(Memphis) In South Memphis, a very humble shotgun styled house at 406 Lucy Avenue doesn't look like it was a castle for royalty, if you will, but this was once home to a queen: Aretha Franklin.
"When I left Memphis, I was about a year-and-a-half, maybe two years old," Franklin said.
Almost 20 years ago, Aretha was welcomed back home to Memphis by fans in her old neighborhood near the Stax Museum of American Soul Music and Soulsville. She spoke exclusively with me about her memories of her childhood home.
"It's wonderful just to be back in the neighborhood and go through the home where I was born and to see where my parents, what they provided for us and where my mom cooked and my dad came home after a day's sermons," Franklin said.
Singer and Memphian Vaneese Thomas tours with Aretha.
"I remind everyone when I do my shows that she's a Memphian and she's not from Detroit," Thomas said.
The daughter of music legend Rufus Thomas and the sister of musicians Carla and Marvell Thomas says Memphis should really "Think" about saving the queen's home.
"I understand they might be tearing those down. We need to think in advance how to preserve these places that mean so much to Memphis history," Thomas said.
Over the years the Franklin house has been battered by time, neglect, vandals, fire and termites. To say the least, this house is in dire need of some R-E-S-P-E-C-T.
The Franklin home is now owned by Vera Lee House.
"I lived here about 20 years. I raised a dozen kids," House said.
House met Aretha here 20 years ago and she says she's done her best to make some repairs and keep the grass cut on a tight budget. She thinks refurbishing the home could help bring this neighborhood back to life.
"This neighborhood is desperate. It's really in need of whatever, but I think it will help it out. Move it or not, I just want to keep it standing," House said.
Neighbors such as Angela Givens Rodgers say tourists travel to Lucy Avenue all the time to see the house, but are surprised to see its condition.
"I feel like we got people coming to see where she was raised and born. It just needs to be better. That's how I feel about it," Rodgers said.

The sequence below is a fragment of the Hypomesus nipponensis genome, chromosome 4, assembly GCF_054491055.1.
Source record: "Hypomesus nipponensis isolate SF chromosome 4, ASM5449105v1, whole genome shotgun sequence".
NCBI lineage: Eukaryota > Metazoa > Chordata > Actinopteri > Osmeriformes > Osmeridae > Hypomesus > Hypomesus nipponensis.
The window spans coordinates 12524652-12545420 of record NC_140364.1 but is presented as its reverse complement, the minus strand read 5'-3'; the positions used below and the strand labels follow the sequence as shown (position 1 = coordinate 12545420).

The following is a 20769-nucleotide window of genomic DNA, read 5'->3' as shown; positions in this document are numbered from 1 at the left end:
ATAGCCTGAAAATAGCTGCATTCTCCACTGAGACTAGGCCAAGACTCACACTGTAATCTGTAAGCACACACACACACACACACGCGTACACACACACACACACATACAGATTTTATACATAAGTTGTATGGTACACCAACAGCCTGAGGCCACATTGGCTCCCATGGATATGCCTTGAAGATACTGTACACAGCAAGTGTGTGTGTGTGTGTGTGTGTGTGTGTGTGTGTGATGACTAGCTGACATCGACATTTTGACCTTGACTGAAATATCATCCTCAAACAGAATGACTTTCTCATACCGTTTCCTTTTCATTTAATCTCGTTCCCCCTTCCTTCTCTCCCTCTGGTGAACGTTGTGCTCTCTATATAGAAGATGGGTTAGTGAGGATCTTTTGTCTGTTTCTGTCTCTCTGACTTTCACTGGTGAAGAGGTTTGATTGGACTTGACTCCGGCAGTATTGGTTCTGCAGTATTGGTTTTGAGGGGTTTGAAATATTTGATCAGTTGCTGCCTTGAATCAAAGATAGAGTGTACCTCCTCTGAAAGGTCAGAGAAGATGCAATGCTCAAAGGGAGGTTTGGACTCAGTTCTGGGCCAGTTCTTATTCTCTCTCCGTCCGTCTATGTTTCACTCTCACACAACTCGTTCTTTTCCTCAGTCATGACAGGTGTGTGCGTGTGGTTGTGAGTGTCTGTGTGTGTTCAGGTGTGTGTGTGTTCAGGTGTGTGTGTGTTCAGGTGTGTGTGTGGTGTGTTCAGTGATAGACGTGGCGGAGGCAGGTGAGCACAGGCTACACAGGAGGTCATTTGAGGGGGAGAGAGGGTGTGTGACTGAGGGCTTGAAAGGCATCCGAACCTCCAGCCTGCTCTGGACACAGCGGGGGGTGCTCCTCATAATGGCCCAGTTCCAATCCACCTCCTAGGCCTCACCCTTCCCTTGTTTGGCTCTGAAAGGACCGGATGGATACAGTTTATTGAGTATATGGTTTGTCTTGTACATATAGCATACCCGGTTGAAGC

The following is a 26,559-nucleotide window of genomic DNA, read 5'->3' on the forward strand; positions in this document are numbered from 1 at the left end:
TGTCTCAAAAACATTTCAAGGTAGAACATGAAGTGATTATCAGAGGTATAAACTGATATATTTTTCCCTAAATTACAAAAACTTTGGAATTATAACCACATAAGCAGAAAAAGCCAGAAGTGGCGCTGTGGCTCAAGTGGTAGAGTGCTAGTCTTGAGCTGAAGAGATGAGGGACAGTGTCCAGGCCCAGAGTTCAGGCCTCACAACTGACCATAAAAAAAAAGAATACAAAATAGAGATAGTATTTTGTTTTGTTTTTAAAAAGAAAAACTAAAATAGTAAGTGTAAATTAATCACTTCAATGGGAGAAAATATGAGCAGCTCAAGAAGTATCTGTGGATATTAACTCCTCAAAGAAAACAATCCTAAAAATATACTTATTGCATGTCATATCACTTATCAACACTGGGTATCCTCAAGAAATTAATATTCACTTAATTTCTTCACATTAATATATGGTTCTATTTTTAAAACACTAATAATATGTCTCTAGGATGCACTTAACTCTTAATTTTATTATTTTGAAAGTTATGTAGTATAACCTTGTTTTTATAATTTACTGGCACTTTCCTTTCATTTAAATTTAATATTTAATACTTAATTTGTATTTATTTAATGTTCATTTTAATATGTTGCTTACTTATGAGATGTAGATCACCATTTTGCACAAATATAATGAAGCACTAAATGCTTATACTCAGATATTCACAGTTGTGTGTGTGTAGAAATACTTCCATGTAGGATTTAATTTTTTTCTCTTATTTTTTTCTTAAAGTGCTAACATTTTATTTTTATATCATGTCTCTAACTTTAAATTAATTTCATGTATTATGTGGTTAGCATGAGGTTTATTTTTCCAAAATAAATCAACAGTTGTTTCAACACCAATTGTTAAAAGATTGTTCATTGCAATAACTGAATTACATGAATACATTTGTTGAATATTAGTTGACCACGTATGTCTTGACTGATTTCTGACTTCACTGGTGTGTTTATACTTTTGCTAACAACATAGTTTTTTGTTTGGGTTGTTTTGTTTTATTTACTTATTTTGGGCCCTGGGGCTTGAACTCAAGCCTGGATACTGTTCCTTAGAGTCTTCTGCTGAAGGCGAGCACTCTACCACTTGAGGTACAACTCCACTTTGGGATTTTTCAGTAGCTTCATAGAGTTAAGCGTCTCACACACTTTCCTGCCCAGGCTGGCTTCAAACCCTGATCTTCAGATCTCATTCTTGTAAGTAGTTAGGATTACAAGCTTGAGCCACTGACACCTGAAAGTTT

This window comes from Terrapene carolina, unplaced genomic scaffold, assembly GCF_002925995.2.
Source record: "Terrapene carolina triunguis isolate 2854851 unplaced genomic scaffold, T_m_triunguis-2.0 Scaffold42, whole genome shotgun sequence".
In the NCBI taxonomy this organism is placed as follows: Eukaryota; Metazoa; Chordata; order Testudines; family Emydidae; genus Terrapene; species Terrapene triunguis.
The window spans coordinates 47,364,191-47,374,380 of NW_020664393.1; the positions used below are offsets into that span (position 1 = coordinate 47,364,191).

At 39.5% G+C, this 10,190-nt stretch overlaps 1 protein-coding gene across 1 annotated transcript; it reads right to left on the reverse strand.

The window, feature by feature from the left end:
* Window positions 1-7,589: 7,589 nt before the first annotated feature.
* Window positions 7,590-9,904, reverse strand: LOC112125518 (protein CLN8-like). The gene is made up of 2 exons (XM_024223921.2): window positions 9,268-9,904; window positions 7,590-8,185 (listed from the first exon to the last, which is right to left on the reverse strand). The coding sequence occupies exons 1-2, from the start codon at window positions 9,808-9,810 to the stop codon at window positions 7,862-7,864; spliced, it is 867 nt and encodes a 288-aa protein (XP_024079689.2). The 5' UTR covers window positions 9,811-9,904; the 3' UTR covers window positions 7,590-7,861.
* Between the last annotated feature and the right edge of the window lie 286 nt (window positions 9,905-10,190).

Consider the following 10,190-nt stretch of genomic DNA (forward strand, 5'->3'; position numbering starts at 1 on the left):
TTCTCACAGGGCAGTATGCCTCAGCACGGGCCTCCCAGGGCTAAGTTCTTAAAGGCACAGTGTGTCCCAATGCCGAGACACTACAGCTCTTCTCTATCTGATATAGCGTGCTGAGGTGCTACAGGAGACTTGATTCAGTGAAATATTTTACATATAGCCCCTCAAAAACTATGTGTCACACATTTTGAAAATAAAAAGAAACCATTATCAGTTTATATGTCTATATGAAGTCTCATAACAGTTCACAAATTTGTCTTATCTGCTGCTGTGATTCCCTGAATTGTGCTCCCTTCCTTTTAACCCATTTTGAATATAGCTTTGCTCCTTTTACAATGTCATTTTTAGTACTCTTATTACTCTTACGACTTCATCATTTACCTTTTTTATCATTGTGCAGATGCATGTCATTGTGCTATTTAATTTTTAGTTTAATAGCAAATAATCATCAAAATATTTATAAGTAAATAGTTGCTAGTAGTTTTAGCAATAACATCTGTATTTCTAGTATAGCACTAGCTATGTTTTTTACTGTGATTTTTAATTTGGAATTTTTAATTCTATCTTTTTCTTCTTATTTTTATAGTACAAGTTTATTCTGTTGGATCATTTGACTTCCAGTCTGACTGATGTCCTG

June West is the executive director of Memphis Heritage, which works to educate, save, and improve historically significant buildings in the city.
"You think about the museum they created in Tupelo where Elvis lived and you go the big one here at Graceland, but this is Aretha's home and it's valuable to Memphis and historic tourism in our city," West said.
But should the house be refurbished, what should it be turned into and who would pay for its repairs, the city or private investors?
Jeffrey T. Higgs heads the LeMoyne-Owen Community Development Corporation. He says several agencies are in talks to not only save it, but also to possibly move the home to another location.
"I think with Memphis Music Magnet, with the CDC, private investors and our musical heritage here, there ought to be enough people that we can get this done. The city has a role, but they don't have to be involved," Higgs said.
Take for example, Memphis Slim's old home on College Street.
"Community LIFT," which revitalizes neighborhoods through strategic investments, raised money to redevelop the blues great's house into the "Memphis Slim Collaboratory, a recording studio and rehearsal space for musicians near the Stax Music Academy and the Stax Museum of American Soul Music.
Soulsville Communications Director Tim Sampson says he'd personally like to see Aretha's old home moved there, as well.
"My ideal for it would be to use it as a songwriting facility for students, young people in the neighborhood, Stax Music Academy and Cummings Elementary," Sampson said.
Ambitious plans for possibly turning a once humble home into a place fitting for a queen and her fans.
"It's got be saved one way or another because that's Aretha Franklin's house, the greatest soul singer and one of the greatest singers of the last century and this," Sampson said.